Monday of Holy Week
“Why wasn’t this ointment sold for three hundred denarii, and the money given to the poor?”
What is the quality of our worship? And against what yardstick are we to measure this? Those are the questions posed to us as we ponder today’s gospel story of Mary and her bottle of spikenard oil. The players in today’s gospel each represent a particular type of believer – Mary, Martha, Judas Iscariot and the Chief Priests and finally, the throng of Jews. Let’s take each one in turn:
Mary – The significance of Mary anointing Jesus with spikenard, using her hair to wipe his feet, was not lost on Jesus. Spikenard oil, in Jesus’ time, was used for consecration and worship at the tabernacle. Costing a year’s wages, the oil was likely Mary’s prized possession. She gave her most precious belongings – her treasure and her hair, her crowning glory – to honor him. Mary’s worship was like “Christ’s fragrance rising up to God, and perceived by those who are saved as well as by those who are lost” (2 Cor 15). Mary represents the believer who through faith, perceives Christ for who he is and understands the significance of the moment. Mary is the kind of believer whose faith is so pure, she inspires us to be faithful as well.
Martha – When we first meet Martha, she is obviously the alpha female of the house (Luke 10:38-41), opinionated and unafraid of confrontation. Then she experiences the life-changing miracle of her brother’s resurrection (John 11:1-44) and is transformed. Today’s gospel reading shows a humbled Martha, serving dinner, at peace with her vocation. Gone is the smart-mouthing; in its place instead is quiet contentment. Martha represents the believer who, through a deeply personal experience of Christ, opens her eyes, sees Christ for who he is, and finds her peace – “Yes, Lord, I have come to believe that you are the Christ, the Son of God, he who is coming into the world” (John 11:27).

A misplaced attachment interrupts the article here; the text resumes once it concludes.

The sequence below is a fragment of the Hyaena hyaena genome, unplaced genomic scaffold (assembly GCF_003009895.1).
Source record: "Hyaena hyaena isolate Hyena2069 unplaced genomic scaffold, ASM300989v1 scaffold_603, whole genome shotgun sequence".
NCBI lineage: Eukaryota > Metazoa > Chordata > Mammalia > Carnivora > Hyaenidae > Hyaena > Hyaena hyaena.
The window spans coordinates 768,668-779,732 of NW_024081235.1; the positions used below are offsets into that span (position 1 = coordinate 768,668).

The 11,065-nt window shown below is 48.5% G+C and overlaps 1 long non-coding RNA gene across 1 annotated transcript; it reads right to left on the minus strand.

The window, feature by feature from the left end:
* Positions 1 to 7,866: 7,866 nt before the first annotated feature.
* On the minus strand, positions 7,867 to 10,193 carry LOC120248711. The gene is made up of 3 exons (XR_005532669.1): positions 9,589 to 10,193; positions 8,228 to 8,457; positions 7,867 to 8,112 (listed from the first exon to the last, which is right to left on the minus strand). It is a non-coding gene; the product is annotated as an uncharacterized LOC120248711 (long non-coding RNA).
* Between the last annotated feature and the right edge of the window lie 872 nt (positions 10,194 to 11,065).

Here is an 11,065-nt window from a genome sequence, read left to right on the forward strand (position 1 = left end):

Judas Iscariot and the Chief Priests – Both of these are really the same kind of believer. They may have started off with good intentions, but they let money and power corrupt their perspective. Judas and the Chief Priests are like those who have subverted Christ’s cause for their own purpose. We see these believers all the time, usually aspiring to positions of higher office in church. We may even possess shades of Judas ourselves, if we have ever served with intentions other than to do God’s work. These believers are like the Pharisees who “appear as religious to others, but are full of hypocrisy and wickedness within” (Mat 23:28). They’re more interested in the things of the world – money, position, politics and power – than in God’s purpose.
The throng of Jews – These are the believers who are searching for any form of authentic worship, whose hearts are open, but whose spirits may not necessarily be ready for the long haul. Jesus described them in the Parable of the Sower (Matt 13:20) as those who accept the Word with joy, but who lack the tenacity to hold on when they are subjected to trials.
Brothers and sisters, wherever we are on our faith journey, there are shades of each of these believers in all of us. We are neither wholly good, nor wholly bad, not so perfect that we don’t need salvation, not so evil that we’re beyond redemption. The question is, in what general direction have we been moving lately?
(Today’s OXYGEN by Sharon Soo)
Prayer: We pray that God will open our eyes so we may perceive as Mary and Martha did, the things that are truly significant in our lives.
Thanksgiving: We give thanks for all the examples in Scripture that so vividly depict our human condition, and all that ails us.
Thank you! I am sharing your reflection, again. I appreciate your insight.